About the Author: George F. Indest III, J.D., M.P.A., LL.M., is Board Certified by The Florida Bar in Health Law. He is the President and Managing Partner of The Health Law Firm, which has a national practice. Its main office is in the Orlando, Florida, area. www.TheHealthLawFirm.com The Health Law Firm, 1101 Douglas Ave., Altamonte Springs, FL 32714, Phone: (407) 331-6620.

“The Health Law Firm” is a registered fictitious business name of George F. Indest III, P.A. – The Health Law Firm, a Florida professional service corporation, since 1999.
Copyright © 1996-2012 The Health Law Firm. All rights reserved.

“Operation Main Pain” Targets More Than 60 in Fraudulent Prescription Drug Ring

PS 3 Indest-2009-2By George F. Indest III, J.D., M.P.A., LL.M., Board Certified by The Florida Bar in Health Law

The Sarasota County Sheriff’s Office announced a fraudulent prescription drug ring bust that spanned throughout Sarasota and Manatee counties in Florida, on September 19, 2013. So far, 61 people, including the alleged ringleader have been arrested. The operation has been dubbed “Operation Main Pain” by the Sarasota County Sheriff’s Office.

Click here to view the press release from the Sarasota County Sheriff’s Office.

Investigation Unveiled Complex Fraudulent Drug Ring.

The investigation began in July 2011, when a fraudulent oxycodone prescription was noticed at a CVS pharmacy in Sarasota County. When more of the same fake prescriptions were presented at the CVS pharmacy, the prescriptions were identified as suspicious and declined, according to the Bradenton Herald.

Investigators uncovered that the fraudulent prescription drug ring involved several recruiters who employed runners to enter into pharmacies multiple times a day with identical prescriptions. The recruiters had runners fill fake prescriptions primarily at two pharmacies, one in Venice, Florida, and one in Sarasota, Florida.

According to the Bradenton Herald, detectives say the ringleader wrote 220 phony prescriptions that were exchanged for nearly 20,000 oxycodone pills.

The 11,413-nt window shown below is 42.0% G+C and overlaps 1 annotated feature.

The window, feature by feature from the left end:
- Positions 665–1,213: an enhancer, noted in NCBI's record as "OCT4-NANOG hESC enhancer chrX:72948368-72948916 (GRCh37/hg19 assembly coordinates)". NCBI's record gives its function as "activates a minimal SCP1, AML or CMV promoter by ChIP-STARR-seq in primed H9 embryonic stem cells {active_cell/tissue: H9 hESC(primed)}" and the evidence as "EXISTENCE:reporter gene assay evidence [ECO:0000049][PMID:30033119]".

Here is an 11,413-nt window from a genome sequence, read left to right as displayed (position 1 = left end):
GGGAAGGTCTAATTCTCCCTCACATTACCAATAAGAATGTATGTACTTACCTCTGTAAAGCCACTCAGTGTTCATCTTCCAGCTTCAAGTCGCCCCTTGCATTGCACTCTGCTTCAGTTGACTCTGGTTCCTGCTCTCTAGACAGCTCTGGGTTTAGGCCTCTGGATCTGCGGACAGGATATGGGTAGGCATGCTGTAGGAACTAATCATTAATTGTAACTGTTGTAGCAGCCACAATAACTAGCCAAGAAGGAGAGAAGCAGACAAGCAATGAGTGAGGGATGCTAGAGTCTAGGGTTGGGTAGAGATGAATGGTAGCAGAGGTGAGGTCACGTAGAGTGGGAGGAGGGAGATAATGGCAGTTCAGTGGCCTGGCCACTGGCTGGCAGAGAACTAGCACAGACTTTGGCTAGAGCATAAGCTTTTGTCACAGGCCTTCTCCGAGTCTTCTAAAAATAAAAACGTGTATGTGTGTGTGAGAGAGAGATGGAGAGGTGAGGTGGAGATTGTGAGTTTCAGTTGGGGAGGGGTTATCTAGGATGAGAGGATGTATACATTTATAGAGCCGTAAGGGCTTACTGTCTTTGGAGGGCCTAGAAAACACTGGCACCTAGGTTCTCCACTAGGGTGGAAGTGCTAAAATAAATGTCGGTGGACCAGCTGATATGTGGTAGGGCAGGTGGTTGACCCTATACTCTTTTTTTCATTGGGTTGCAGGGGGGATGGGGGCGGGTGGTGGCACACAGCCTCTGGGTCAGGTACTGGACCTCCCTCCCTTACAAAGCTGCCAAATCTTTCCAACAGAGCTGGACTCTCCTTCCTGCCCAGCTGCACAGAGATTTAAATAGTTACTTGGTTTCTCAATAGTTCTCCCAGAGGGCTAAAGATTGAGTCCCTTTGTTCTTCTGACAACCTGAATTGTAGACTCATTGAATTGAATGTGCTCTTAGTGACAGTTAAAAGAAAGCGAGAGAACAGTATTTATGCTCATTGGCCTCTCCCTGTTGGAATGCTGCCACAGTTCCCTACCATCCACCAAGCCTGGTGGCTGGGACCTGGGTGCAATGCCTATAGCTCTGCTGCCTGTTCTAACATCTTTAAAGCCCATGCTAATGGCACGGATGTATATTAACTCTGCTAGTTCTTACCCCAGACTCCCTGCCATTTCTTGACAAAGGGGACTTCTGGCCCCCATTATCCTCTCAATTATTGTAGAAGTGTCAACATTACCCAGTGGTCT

To read the Bradenton Herald article, click here.

Charges Against Those Involved Include Trafficking.

According to the Herald-Tribune, the arrests have been ongoing for two years, with the latest arrests made as recently as September 2013. The ringleader is charged with conspiracy to traffic in oxycodone. The other 60 people arrested face multiple counts of obtaining oxycodone by fraud and trafficking charges.

Sarasota Sheriff Expresses Disappointment in Two Main Pharmacies Accused of Filling Fake Prescriptions.

The two pharmacies targeted by the drug ring allegedly filled more than 100 of the fraudulent prescriptions in a short amount of time. According to the Herald-Tribune, the Sarasota Sheriff’s Office works to educate pharmacies to notice warning signs. The sheriff stated that the pharmacies should have notified the authorities since there were hundreds of similar prescriptions, being brought in by similar customers, all allegedly written by the same doctor. According to the Herald-Tribune, the pharmacies are currently being investigated.

Click here to read the article from the Herald-Tribune.

Contact Health Law Attorneys Experienced in Representing Pharmacies and Pharmacists.

The Health Law Firm represents pharmacists and pharmacies in DEA investigations, regulatory matters, licensing issues, litigation, administrative hearings, inspections and audits. The firm’s attorneys include those who are board certified by The Florida Bar in Health Law as well as licensed health professionals who are also attorneys.

To contact The Health Law Firm please call (407) 331-6620 or (850) 439-1001 and visit our website at www.TheHealthLawFirm.com.

Comments?

Given the information in the blog, do you think the two main pharmacies that were filling the fraudulent prescriptions should have notified the authorities? Please leave any thoughtful comments below.

Sources: